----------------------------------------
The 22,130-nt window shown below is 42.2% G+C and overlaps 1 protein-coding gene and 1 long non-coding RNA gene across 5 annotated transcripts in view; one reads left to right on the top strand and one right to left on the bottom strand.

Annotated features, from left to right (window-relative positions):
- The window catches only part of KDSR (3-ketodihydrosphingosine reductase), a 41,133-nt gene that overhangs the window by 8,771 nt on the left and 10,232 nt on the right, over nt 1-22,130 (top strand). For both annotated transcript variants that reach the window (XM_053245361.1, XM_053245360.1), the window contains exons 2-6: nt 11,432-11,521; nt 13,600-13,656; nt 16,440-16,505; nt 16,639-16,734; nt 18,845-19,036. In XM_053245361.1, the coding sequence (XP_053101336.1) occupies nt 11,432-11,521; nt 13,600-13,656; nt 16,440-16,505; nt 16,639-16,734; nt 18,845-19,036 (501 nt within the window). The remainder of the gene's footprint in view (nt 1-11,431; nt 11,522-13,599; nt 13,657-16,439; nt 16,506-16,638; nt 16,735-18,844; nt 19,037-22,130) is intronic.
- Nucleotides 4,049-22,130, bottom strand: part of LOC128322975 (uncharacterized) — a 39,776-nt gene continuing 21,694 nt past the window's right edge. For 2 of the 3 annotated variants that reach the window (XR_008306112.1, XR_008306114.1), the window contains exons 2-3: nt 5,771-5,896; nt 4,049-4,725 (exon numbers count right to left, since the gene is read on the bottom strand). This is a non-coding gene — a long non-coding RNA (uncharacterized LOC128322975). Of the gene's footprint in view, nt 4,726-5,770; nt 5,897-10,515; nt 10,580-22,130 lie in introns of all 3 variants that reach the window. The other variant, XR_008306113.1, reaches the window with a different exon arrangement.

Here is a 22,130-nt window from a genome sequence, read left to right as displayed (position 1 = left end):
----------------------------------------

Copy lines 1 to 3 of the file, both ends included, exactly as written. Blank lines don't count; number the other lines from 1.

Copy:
The 22,130-nt window shown below is 42.2% G+C and overlaps 1 protein-coding gene and 1 long non-coding RNA gene across 5 annotated transcripts in view; one reads left to right on the top strand and one right to left on the bottom strand.

Annotated features, from left to right (window-relative positions):
- The window catches only part of KDSR (3-ketodihydrosphingosine reductase), a 41,133-nt gene that overhangs the window by 8,771 nt on the left and 10,232 nt on the right, over nt 1-22,130 (top strand). For both annotated transcript variants that reach the window (XM_053245361.1, XM_053245360.1), the window contains exons 2-6: nt 11,432-11,521; nt 13,600-13,656; nt 16,440-16,505; nt 16,639-16,734; nt 18,845-19,036. In XM_053245361.1, the coding sequence (XP_053101336.1) occupies nt 11,432-11,521; nt 13,600-13,656; nt 16,440-16,505; nt 16,639-16,734; nt 18,845-19,036 (501 nt within the window). The remainder of the gene's footprint in view (nt 1-11,431; nt 11,522-13,599; nt 13,657-16,439; nt 16,506-16,638; nt 16,735-18,844; nt 19,037-22,130) is intronic.